The June issue looks at identity thieves targeting children, efforts to train culturally sensitive health care workers, federal waivers for No Child Left Behind and much more.
The Child Welfare Legislative Policy Network Newsletter is a monthly publication of NCSL's Child Welfare Project. Each issue features the most recent reports and resources regarding child welfare in the states and nationally. This issue covers topics such as mandatory reporting of child abuse and neglect, individual development accounts for foster youth, extending foster care beyond age 18 and well-being in child welfare, in addition to offering links to further NCSL resources related to child welfare and upcoming NCSL events.
NCSL's Child Welfare Project can help state child welfare systems develop ways to safely reduce the number of children in foster care. We can make presentations, informal briefings and testify before committees and hearings; offer written research and analyses; or conduct informal conference calls with state child welfare administrators, legislators and legislative staff in other states to discuss their experiences with child welfare reform.
For questions about this newsletter or to be added to our distribution list, please e-mail email@example.com.
From June 30-July 2, the National Conference of State Legislatures, the National Governors Association Center for Best Practices and Casey Family Programs will host a meeting of the Three Branch Institute in Milwaukee, Wisc. The Institute is a partnership of the judicial, executive and legislative branches of seven states. This annual two-and-a-half day meeting gives members of the Three Branch Institute an opportunity to interact with national experts, foster youth, state administrators and colleagues in other states to develop detailed strategic plans, exchange ideas and discuss barriers and potential solutions to improving the well-being of children in foster care.
For more information about the Three Branch Institute, click HERE.
NCSL will host the 2014 Legislative Summit in Minneapolis, Minn., Aug. 19-22. The Legislative Summit is the nation's largest gathering of legislators and legislative staff. Included in the lineup of great workshops is an issue forum entitled “Keeping the American Dream Alive.” The session will focus on how states are using research on the effects of poverty to shape programs and public-private partnerships to tackle this complex problem and ensure every American has the opportunity to succeed. In addition, the general session, “Building a Safe Harbor for Trafficking Victims,” will feature efforts to protect children sold into sexual trafficking.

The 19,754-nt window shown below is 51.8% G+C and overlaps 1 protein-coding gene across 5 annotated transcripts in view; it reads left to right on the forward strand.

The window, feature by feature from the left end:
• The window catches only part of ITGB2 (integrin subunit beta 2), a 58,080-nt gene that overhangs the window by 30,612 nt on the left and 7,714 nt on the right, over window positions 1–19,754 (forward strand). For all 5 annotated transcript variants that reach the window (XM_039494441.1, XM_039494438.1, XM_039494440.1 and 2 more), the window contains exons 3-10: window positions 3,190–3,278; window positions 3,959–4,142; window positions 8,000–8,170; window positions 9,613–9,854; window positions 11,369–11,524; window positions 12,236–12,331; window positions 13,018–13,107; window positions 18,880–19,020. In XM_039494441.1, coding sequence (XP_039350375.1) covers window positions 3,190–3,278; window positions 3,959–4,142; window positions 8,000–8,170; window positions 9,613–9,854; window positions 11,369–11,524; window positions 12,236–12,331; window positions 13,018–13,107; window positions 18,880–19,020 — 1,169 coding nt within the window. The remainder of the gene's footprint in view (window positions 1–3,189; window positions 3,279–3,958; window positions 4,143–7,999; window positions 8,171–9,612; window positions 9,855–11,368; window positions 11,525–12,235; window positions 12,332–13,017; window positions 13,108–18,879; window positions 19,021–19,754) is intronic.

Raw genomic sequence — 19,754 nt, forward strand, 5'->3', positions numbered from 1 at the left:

For more information about NCSL's 2014 Legislative Summit, visit the Summit Homepage or CLICK TO REGISTER.
Reporting suspected child abuse and neglect was the subject of nearly 200 bills in approximately 37 states and the District of Columbia in the 2014 legislative session. About 48 have been enacted, and the rest are pending or failed.
Provisions in the bills vary. Some expand who is considered a mandatory reporter to include everyone who has reasonable suspicion of abuse or neglect, while others provide exceptions for who must report. Some bills clarify how mandatory reporting rules apply in privileged communication situations. Many states increased or clarified the training requirements for mandatory reporters, particularly school personnel, including teachers, administrators and employees. Others added new offenses and clarified what constitutes a reportable offense. Still others created criminal and civil penalties for failure to report or for interfering with a report, including professional license suspension or revocation for failure to report. Also, a handful of states specify what information must be included in mandatory reports and whether the reporter can be anonymous.